Santa Clara Journal of International Law
Water provides a natural framework in the role of ethics because ethical issues are present in every facet of water management. The value of water and the creation of ethics dictate decisions regarding water resource management. Value can be assessed from factors including happiness, well-being, or intrinsic value. Once a value is assessed, obligations that dictate actions regarding this issue are generated, and an ethic is created.
Various domestic and international policies have, both explicitly and implicitly, called for a human right to water. The presence of domestic and international policies that recognize or protect a person’s right to water are central towards realizing a universal water ethic. Because water is a natural resource, ethical concepts that apply to the people and the environment have bearing. A common source of water ethics can be found in religion, with most religions promoting both the stewardship and the protection of water resources.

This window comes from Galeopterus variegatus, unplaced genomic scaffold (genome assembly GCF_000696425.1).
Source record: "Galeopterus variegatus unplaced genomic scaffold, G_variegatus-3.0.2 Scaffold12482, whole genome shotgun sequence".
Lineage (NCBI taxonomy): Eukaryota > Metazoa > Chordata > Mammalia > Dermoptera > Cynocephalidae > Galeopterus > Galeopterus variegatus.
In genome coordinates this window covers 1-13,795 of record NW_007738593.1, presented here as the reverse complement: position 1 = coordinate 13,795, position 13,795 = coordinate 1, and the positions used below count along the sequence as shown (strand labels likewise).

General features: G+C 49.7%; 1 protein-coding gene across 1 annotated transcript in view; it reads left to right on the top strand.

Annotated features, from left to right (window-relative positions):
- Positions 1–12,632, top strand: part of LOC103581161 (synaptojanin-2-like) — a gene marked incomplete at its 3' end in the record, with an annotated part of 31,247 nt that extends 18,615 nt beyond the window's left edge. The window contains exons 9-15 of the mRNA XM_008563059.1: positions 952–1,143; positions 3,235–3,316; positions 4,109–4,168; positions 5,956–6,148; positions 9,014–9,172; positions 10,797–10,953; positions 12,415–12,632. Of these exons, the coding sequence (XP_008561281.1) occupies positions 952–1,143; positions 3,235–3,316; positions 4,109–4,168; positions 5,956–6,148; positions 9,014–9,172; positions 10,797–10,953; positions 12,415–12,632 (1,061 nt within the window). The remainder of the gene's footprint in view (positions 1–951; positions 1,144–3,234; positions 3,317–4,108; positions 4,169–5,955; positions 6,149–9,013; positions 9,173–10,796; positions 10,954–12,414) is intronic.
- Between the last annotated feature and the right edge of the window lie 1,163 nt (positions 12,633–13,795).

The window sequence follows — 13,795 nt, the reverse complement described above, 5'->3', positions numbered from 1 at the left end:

As a result of the intrinsic value placed on water, existing cultural and religious ethics should become more central in decision-making. The need for a water ethic arises out of decreasing resources and increasing demand. With large populations lacking access to clean water, a new dialogue has started about the role of water. New choices need to be made about how water is managed, and ethics can guide those decisions. Changing how we value water is key to a successful water policy. Value cannot be limited to economics; it must be expanded to include the importance to the environment and its life-giving capabilities.
Amy Hardberger, Why We Do the Things We Do? The Role of Ethics in Water Resource Planning, 6 Santa Clara J. Int’l L. 129 (2008).